A 15-year-old boy has admitted graffitiing the footpath outside Mackellar MP Jason Falinski’s Narrabeen office on Easter Good Friday, 15 April, but denies it has anything to do with ‘Climate 200’ or ‘Get Up’ as the incumbent MP had claimed on social media.
The local teenager denies committing further acts of vandalism such as spray-painting the office itself. He also refutes any link to the allegedly racist sticker that was attached by a hooded man to the same Liberal Party office a month earlier, on the evening of 19 March.
In a statement released on 10 May, the boy said, “It’s pretty intense to be bullied in the media by your local member of parliament over chalking on the footpath. I actually checked in with the police beforehand to make sure it was OK, and I’ve spoken to them again since to make sure that I didn’t do anything wrong. Mr Falinski also made up some story about other groups being involved, which is untrue.”
A NSW Police spokesperson told Manly Observer, “At no point did NSW Police provide permission to damage private property to a member of the public. Police are conducting inquiries into the incident.”
The teenager told Manly Observer, “A few days before I did it I went in person to Frenchs Forest police station to double check that spraying chalk on the footpath was ok.Surely we should not be focusing on schoolkids legally marking the footpath with chalk? It drives me crazy that the public debate has to be focused on chalk rather than the climate crisis!”
In CCTV footage of the graffiti incident posted online by Mr Falinski, the boy is seen spray-painting or spray chalking a QR code stencil linking to School Strike 4 Climate, the youth environmental awareness movement, which features young students marching nationwide to publicise climate change.
Then, in large white lettering, he writes, “Vote Jason Falinski Out!”
In a video posted to his Instagram account on 28 April 2022, Mr Falinski condemned the teen’s graffiti stunt as “More dirty tricks from Climate 200 and Get Up.”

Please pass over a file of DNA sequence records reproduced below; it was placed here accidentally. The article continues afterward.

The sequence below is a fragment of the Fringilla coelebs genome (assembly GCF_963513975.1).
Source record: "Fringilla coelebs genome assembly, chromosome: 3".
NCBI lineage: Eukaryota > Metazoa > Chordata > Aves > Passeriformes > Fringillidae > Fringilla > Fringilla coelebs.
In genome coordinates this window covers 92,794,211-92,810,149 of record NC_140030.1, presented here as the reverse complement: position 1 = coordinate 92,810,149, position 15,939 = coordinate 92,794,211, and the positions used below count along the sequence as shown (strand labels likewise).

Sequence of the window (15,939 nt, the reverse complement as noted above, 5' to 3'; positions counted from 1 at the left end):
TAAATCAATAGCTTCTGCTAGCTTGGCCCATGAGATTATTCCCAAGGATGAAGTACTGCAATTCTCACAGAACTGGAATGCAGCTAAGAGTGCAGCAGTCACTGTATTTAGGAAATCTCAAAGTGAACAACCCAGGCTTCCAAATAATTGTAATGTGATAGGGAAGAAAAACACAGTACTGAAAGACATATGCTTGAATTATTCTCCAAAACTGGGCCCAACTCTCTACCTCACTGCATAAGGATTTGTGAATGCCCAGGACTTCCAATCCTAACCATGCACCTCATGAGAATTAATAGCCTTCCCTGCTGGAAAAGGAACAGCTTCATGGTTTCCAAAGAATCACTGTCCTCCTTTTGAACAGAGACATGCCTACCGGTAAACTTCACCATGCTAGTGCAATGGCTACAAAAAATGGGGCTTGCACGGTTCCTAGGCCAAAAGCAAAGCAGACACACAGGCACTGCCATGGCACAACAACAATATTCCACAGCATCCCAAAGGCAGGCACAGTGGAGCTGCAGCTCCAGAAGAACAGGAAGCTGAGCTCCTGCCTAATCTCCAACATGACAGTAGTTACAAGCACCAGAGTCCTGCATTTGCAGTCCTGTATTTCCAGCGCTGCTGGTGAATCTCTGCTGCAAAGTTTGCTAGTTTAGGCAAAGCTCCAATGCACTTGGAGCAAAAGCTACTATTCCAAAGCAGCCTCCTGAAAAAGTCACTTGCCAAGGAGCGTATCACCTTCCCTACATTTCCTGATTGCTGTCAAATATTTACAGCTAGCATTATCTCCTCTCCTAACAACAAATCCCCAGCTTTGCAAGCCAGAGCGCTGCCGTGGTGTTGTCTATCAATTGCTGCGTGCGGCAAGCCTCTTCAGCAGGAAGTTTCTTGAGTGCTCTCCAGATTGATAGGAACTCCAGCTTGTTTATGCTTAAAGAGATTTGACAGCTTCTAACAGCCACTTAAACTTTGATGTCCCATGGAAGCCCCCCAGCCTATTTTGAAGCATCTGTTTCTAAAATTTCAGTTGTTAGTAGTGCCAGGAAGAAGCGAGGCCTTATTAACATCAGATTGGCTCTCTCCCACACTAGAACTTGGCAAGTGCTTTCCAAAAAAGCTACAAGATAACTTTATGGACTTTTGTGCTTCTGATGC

The incident was widely publicised in other media, following allegations by both sides of the political divide of “dirty tricks” employed on the Northern Beaches in the run up to the 21 May federal election.
These have included the distribution of doctored posters of Warringah incumbent Zali Steggall and Mackellar challenger Dr Sophie Scamps wearing Green Party T-shirts, although they are both Independents. The authorised advertisements have been claimed by conservative campaign organisation Advance Australia, but not other posters which have shown the ‘Teals’ declaring their support for the Greens. These posters are unauthorised and subject to an Electoral Commission inquiry.
There have also been multiple complaints regarding the behaviour of campaign volunteers across the political spectrum.
The chalking incident
We asked the teenager why he used what he claims was spray chalk outside the incumbent MPs office. He replied:
“I’ve had a number of experiences and personal impacts from climate change that motivate me to do everything I can. It all started when my family holiday house in the Blue Mountains almost burnt down in the Black Summer megafires. After that I started reading more about climate and getting active with a bunch of local groups. But then about a year ago, I got caught in the middle of Cyclone Seroja, which flattened 80% the town I was visiting in WA. A guy actually died 10 feet away from me. It was after that I realised that I needed to do more, so I got involved with School Strike 4 Climate.
“After that incident, my climate anxiety also got worse, and has been wearing me down since. This year, my school has flooded twice, and I couldn’t go to school for three days. Climate disasters are getting worse and worse, and happening all of the time now. Almost everyone I know has some degree of mental health struggle relating to climate, and I’m trying to show that we need to speak up.”
Although he used water-soluble chalk spray, which Bunnings describes as “ideal for temporary marking on concrete, pavement, gravel, grass and other areas. The fast dry formula will last up to 30 days,” he may still liable to prosecution from NSW Police.
According to the NSW Government Graffiti Control Act 2008: “A person must not, without reasonable excuse… intentionally damage or deface any premises or other property by means of any graffiti implement.” This does not include regular chalk but we have received conflicting advice from NSW police whether this includes spray or water-soluble chalk.
Where next for this local student’s environmental campaigning – will he target Mr Falinski’s office again?
“I’d like to challenge Mr Falinski to honestly address the real issues of concern to myself and the people of the Mackellar electorate,” he told Manly Observer. “I’d really welcome a proper discussion with him about the human costs of the climate crisis and what young people are looking for in terms of government leadership on this issue.”
Mr Falinski was contacted for further comment.
At the time of publishing this article, Manly Observer was sent video of protestors outside of Mr Falinki’s office on Saturday morning, 14 May, asking commuters to beep their horn for action on climate change. Police were in attendance and there was considerable further chalking on the pavement.
A Falinski campaign organiser has advised us it has proven difficult to remove and will require pressure cleaning paid for by Council/ratepayers.